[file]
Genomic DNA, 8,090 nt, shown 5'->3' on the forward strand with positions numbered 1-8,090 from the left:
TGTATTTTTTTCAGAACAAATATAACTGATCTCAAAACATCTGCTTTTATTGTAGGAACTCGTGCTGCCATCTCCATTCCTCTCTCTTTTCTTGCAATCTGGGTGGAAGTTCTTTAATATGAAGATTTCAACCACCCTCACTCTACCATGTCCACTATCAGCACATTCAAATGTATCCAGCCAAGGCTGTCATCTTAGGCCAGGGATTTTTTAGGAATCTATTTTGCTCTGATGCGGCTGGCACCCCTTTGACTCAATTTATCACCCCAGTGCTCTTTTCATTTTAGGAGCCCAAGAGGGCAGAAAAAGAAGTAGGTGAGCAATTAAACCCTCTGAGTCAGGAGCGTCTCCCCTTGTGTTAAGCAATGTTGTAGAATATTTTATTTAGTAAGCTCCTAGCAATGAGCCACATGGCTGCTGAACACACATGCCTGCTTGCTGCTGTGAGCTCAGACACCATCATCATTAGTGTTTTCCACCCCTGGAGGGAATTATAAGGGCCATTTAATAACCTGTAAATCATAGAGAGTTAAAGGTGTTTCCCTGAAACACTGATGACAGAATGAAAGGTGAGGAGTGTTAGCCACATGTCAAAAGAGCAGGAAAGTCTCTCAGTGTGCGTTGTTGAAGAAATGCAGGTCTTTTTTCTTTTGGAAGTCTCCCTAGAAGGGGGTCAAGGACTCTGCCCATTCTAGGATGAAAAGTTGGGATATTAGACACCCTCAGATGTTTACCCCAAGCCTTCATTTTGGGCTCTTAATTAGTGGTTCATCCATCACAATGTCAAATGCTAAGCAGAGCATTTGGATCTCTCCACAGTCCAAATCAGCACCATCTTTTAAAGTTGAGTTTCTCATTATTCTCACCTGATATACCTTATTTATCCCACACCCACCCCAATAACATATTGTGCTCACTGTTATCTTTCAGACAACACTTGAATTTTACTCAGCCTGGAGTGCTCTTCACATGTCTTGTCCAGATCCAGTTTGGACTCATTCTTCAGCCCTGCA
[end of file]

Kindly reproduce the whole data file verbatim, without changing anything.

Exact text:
Genomic DNA, 8,090 nt, shown 5'->3' on the forward strand with positions numbered 1-8,090 from the left:
TGTATTTTTTTCAGAACAAATATAACTGATCTCAAAACATCTGCTTTTATTGTAGGAACTCGTGCTGCCATCTCCATTCCTCTCTCTTTTCTTGCAATCTGGGTGGAAGTTCTTTAATATGAAGATTTCAACCACCCTCACTCTACCATGTCCACTATCAGCACATTCAAATGTATCCAGCCAAGGCTGTCATCTTAGGCCAGGGATTTTTTAGGAATCTATTTTGCTCTGATGCGGCTGGCACCCCTTTGACTCAATTTATCACCCCAGTGCTCTTTTCATTTTAGGAGCCCAAGAGGGCAGAAAAAGAAGTAGGTGAGCAATTAAACCCTCTGAGTCAGGAGCGTCTCCCCTTGTGTTAAGCAATGTTGTAGAATATTTTATTTAGTAAGCTCCTAGCAATGAGCCACATGGCTGCTGAACACACATGCCTGCTTGCTGCTGTGAGCTCAGACACCATCATCATTAGTGTTTTCCACCCCTGGAGGGAATTATAAGGGCCATTTAATAACCTGTAAATCATAGAGAGTTAAAGGTGTTTCCCTGAAACACTGATGACAGAATGAAAGGTGAGGAGTGTTAGCCACATGTCAAAAGAGCAGGAAAGTCTCTCAGTGTGCGTTGTTGAAGAAATGCAGGTCTTTTTTCTTTTGGAAGTCTCCCTAGAAGGGGGTCAAGGACTCTGCCCATTCTAGGATGAAAAGTTGGGATATTAGACACCCTCAGATGTTTACCCCAAGCCTTCATTTTGGGCTCTTAATTAGTGGTTCATCCATCACAATGTCAAATGCTAAGCAGAGCATTTGGATCTCTCCACAGTCCAAATCAGCACCATCTTTTAAAGTTGAGTTTCTCATTATTCTCACCTGATATACCTTATTTATCCCACACCCACCCCAATAACATATTGTGCTCACTGTTATCTTTCAGACAACACTTGAATTTTACTCAGCCTGGAGTGCTCTTCACATGTCTTGTCCAGATCCAGTTTGGACTCATTCTTCAGCCCTGCA